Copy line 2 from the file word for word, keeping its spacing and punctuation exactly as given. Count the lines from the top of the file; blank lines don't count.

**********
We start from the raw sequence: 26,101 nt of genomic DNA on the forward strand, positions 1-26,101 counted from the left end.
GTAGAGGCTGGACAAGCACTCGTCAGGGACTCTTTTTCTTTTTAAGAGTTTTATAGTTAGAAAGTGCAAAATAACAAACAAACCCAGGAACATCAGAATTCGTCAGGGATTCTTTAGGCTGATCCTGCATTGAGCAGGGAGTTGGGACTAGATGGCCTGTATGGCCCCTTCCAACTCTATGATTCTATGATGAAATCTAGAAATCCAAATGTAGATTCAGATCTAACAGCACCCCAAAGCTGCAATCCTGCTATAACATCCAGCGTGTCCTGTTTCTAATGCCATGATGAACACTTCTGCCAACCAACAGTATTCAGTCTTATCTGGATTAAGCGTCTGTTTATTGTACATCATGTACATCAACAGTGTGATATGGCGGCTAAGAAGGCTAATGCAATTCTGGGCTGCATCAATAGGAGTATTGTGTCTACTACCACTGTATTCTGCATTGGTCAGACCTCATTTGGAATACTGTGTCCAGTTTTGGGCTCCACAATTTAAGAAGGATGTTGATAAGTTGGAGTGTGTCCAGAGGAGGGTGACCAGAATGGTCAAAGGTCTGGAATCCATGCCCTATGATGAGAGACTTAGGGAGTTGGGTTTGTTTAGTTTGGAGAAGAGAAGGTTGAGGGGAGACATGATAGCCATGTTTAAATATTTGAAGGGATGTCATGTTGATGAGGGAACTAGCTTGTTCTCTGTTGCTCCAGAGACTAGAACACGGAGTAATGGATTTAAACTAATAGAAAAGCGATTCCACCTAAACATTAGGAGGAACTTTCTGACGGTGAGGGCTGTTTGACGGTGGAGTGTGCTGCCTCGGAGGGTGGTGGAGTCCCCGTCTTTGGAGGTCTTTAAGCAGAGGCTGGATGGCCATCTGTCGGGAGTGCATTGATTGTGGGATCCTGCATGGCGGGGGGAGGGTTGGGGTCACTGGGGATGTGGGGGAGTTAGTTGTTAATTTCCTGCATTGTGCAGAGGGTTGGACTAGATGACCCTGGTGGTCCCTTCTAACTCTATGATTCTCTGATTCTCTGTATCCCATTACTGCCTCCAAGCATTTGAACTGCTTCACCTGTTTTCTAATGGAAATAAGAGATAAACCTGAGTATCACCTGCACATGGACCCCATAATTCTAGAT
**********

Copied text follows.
GTAGAGGCTGGACAAGCACTCGTCAGGGACTCTTTTTCTTTTTAAGAGTTTTATAGTTAGAAAGTGCAAAATAACAAACAAACCCAGGAACATCAGAATTCGTCAGGGATTCTTTAGGCTGATCCTGCATTGAGCAGGGAGTTGGGACTAGATGGCCTGTATGGCCCCTTCCAACTCTATGATTCTATGATGAAATCTAGAAATCCAAATGTAGATTCAGATCTAACAGCACCCCAAAGCTGCAATCCTGCTATAACATCCAGCGTGTCCTGTTTCTAATGCCATGATGAACACTTCTGCCAACCAACAGTATTCAGTCTTATCTGGATTAAGCGTCTGTTTATTGTACATCATGTACATCAACAGTGTGATATGGCGGCTAAGAAGGCTAATGCAATTCTGGGCTGCATCAATAGGAGTATTGTGTCTACTACCACTGTATTCTGCATTGGTCAGACCTCATTTGGAATACTGTGTCCAGTTTTGGGCTCCACAATTTAAGAAGGATGTTGATAAGTTGGAGTGTGTCCAGAGGAGGGTGACCAGAATGGTCAAAGGTCTGGAATCCATGCCCTATGATGAGAGACTTAGGGAGTTGGGTTTGTTTAGTTTGGAGAAGAGAAGGTTGAGGGGAGACATGATAGCCATGTTTAAATATTTGAAGGGATGTCATGTTGATGAGGGAACTAGCTTGTTCTCTGTTGCTCCAGAGACTAGAACACGGAGTAATGGATTTAAACTAATAGAAAAGCGATTCCACCTAAACATTAGGAGGAACTTTCTGACGGTGAGGGCTGTTTGACGGTGGAGTGTGCTGCCTCGGAGGGTGGTGGAGTCCCCGTCTTTGGAGGTCTTTAAGCAGAGGCTGGATGGCCATCTGTCGGGAGTGCATTGATTGTGGGATCCTGCATGGCGGGGGGAGGGTTGGGGTCACTGGGGATGTGGGGGAGTTAGTTGTTAATTTCCTGCATTGTGCAGAGGGTTGGACTAGATGACCCTGGTGGTCCCTTCTAACTCTATGATTCTCTGATTCTCTGTATCCCATTACTGCCTCCAAGCATTTGAACTGCTTCACCTGTTTTCTAATGGAAATAAGAGATAAACCTGAGTATCACCTGCACATGGACCCCATAATTCTAGAT